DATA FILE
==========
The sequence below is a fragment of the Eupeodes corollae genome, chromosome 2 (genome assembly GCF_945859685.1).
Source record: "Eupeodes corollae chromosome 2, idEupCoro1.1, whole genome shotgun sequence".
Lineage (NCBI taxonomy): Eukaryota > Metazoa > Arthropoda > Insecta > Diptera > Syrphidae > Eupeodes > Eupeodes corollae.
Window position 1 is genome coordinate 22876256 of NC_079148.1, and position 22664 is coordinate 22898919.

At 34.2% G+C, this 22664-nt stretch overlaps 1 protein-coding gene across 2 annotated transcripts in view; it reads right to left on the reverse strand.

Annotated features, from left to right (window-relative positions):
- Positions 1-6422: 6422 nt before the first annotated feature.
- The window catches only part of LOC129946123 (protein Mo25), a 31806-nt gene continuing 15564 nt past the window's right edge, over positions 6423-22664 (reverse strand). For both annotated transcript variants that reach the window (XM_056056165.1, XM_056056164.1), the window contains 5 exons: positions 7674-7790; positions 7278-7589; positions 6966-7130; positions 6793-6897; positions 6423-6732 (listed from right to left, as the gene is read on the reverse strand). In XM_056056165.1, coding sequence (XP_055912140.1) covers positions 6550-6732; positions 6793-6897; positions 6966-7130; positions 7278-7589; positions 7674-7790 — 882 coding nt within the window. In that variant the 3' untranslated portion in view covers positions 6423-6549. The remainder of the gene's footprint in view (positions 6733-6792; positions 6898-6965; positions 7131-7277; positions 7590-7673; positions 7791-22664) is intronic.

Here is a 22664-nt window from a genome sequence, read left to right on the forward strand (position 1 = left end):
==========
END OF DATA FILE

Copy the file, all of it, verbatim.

The sequence below is a fragment of the Eupeodes corollae genome, chromosome 2 (genome assembly GCF_945859685.1).
Source record: "Eupeodes corollae chromosome 2, idEupCoro1.1, whole genome shotgun sequence".
Lineage (NCBI taxonomy): Eukaryota > Metazoa > Arthropoda > Insecta > Diptera > Syrphidae > Eupeodes > Eupeodes corollae.
Window position 1 is genome coordinate 22876256 of NC_079148.1, and position 22664 is coordinate 22898919.

At 34.2% G+C, this 22664-nt stretch overlaps 1 protein-coding gene across 2 annotated transcripts in view; it reads right to left on the reverse strand.

Annotated features, from left to right (window-relative positions):
- Positions 1-6422: 6422 nt before the first annotated feature.
- The window catches only part of LOC129946123 (protein Mo25), a 31806-nt gene continuing 15564 nt past the window's right edge, over positions 6423-22664 (reverse strand). For both annotated transcript variants that reach the window (XM_056056165.1, XM_056056164.1), the window contains 5 exons: positions 7674-7790; positions 7278-7589; positions 6966-7130; positions 6793-6897; positions 6423-6732 (listed from right to left, as the gene is read on the reverse strand). In XM_056056165.1, coding sequence (XP_055912140.1) covers positions 6550-6732; positions 6793-6897; positions 6966-7130; positions 7278-7589; positions 7674-7790 — 882 coding nt within the window. In that variant the 3' untranslated portion in view covers positions 6423-6549. The remainder of the gene's footprint in view (positions 6733-6792; positions 6898-6965; positions 7131-7277; positions 7590-7673; positions 7791-22664) is intronic.

Here is a 22664-nt window from a genome sequence, read left to right on the forward strand (position 1 = left end):